The Sun of Our Ambitions: What Petersburg’s New Logo Tells Us
November 15, 2019
Petersburg just got a brand or, more precisely, a meta brand, a broader concept than a mere agglomeration of icons and symbols. It is, rather, a conceptual encapsulation of the region that reflects its attractive features. What has attracted the most attention, however, is the new brand’s logo: a turquoise-colored circle, inscribed with the words “Saint Petersburg,” in which the crossbars of the e’s have been raised to evoke associations with the city’s drawbridges.
“It is the cold turquoise-colored northern sun that always shines, both in winter and summer,” explained Andrei Barannikov, CEO of SPN Communications, which worked on the project. It symbolizes “faith in breakthroughs and faith in insights.”
Naturally, social networks were immediately flooded with criticism because the project was allocated 7 billion rubles [approx. 99 million euros] in municipal funds and took nearly a year to complete. Many people thought spending that kind of money on a “turquoise-colored circle” was laughable.
There is no point in arguing with them. Apparently, they are the same people who think they could have painted the Black Square as easily as Malevich, and that an aristocratic coat of arms would make the best logo. A brand’s value does not lie in a combination of lines and colors, however, but in its semantic content. This is what we should discuss.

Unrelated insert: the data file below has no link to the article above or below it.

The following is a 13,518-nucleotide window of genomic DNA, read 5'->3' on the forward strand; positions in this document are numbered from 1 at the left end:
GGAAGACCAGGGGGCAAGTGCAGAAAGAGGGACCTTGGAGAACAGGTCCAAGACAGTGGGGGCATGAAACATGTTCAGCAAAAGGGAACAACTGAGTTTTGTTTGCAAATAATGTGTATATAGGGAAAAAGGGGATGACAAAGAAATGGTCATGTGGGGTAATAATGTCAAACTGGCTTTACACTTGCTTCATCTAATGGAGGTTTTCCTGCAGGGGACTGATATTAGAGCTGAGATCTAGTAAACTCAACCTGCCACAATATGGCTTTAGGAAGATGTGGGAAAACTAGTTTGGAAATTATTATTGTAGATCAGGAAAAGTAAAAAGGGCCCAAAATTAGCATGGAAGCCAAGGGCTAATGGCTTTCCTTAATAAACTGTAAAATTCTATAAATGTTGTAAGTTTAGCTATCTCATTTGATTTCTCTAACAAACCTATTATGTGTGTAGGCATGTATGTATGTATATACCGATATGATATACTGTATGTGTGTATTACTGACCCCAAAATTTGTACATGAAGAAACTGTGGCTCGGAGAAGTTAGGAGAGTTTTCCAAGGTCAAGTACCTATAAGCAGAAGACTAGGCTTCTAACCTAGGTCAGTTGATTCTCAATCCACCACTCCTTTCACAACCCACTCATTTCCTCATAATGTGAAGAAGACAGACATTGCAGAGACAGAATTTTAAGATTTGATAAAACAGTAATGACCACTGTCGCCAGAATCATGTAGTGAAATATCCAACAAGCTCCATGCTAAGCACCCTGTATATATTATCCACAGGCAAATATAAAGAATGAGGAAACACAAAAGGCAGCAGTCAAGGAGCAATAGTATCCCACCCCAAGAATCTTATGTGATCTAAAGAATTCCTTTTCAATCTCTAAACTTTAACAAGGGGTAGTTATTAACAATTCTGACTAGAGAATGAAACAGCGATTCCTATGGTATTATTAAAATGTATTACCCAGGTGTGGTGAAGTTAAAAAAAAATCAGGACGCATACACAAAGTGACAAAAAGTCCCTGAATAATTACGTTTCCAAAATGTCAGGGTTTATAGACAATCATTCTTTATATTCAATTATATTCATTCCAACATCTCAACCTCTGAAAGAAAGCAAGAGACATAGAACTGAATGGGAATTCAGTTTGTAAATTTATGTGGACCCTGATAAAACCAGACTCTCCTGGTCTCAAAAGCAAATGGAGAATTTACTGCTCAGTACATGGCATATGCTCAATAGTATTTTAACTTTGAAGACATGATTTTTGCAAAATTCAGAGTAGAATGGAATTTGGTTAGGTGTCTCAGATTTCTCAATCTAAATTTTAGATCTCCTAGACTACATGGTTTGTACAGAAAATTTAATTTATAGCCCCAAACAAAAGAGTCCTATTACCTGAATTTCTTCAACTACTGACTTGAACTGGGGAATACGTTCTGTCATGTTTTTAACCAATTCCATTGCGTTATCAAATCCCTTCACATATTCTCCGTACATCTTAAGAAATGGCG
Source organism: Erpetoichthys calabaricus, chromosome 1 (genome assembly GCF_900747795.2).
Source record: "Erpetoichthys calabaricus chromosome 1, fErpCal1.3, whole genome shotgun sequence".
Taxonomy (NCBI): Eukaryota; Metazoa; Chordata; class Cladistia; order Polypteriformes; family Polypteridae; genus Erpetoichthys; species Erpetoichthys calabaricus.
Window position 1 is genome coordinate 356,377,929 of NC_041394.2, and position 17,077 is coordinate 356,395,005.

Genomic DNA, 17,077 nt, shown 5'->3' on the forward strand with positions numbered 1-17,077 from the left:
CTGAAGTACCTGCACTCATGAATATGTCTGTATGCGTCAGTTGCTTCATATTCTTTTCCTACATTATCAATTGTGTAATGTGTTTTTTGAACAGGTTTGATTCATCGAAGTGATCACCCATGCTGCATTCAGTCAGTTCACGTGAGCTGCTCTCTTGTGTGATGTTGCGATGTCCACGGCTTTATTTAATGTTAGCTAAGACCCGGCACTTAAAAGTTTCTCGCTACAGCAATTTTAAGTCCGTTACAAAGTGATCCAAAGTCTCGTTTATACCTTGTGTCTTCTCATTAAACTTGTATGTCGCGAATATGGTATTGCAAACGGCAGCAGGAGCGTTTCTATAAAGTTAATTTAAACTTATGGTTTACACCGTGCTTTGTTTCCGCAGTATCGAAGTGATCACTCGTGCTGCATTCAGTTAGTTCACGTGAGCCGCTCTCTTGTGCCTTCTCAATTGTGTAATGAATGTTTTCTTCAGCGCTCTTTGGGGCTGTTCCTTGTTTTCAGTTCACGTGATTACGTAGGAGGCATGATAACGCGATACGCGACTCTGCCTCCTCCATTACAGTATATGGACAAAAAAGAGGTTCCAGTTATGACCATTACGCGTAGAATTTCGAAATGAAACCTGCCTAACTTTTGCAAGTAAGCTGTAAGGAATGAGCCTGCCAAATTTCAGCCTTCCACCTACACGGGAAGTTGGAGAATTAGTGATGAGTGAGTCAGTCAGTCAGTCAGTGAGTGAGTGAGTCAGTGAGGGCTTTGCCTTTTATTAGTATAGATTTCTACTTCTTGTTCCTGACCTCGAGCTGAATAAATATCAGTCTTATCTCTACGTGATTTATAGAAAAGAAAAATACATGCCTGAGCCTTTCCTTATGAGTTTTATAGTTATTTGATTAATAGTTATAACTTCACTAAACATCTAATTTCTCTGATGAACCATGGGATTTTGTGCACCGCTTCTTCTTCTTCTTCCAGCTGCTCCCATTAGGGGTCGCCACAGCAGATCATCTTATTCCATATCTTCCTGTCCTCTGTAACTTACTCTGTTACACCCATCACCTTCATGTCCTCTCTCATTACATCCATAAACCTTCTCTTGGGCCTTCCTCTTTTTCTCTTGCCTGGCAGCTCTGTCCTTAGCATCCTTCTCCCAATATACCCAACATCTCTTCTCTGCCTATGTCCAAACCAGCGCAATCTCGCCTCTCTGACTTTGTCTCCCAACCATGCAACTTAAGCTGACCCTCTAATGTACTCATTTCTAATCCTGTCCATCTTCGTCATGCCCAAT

The slogan “Create the Great,” proposed as part of the branding campaign, is obviously supposed to generate associations between Petersburg and its founder, Peter the Great. A draft version of logo, leaked on the internet before the project was completed, featured a picture of Peter the Great adorning the selfsame turquoise-colored circle. It is a good thing this was not the final version: national heroes are usually not well recognized abroad. Perhaps the Americans can permit themselves this sort of thing because their national hero, George Washington, is known by everyone due to the dollar bill, and maybe the same applies to the British and Queen Elizabeth, but hardly anyone would recognize, say, Garibaldi or Atatürk unless they were identified in a caption.
“Petersburg is a city of ideas and concepts. The city on the Neva is imagined as a place that has been created and continues to be created by outstanding people, as well as a place that creates such people, that enables individuals to realize themselves, to achieve the most ambitious goals,” Barannikov said.
“Creating the great” is, in fact, a difficult task, if only because it is not entirely clear what counts as greatness in this case. Someone’s ambitions might extend no farther than repairing roads and screwing new knobs on the doors of kindergartens. The conservative system of values that guided Soviet leaders usually situated “greatness” in the creation of massive buildings and facilities, places that could be seen and touched. Real proof of the people and state’s limitless possibilities was embodied in this materialism.
The immaterial notion of greatness mainly boiled down to great feats, achievements, exploits, and deeds, that is, to surmounting external obstacles through superhuman effort. Major things achieved at the behest of the big bosses and involving colossal work and sacrificed lives were thus regarded as truly great.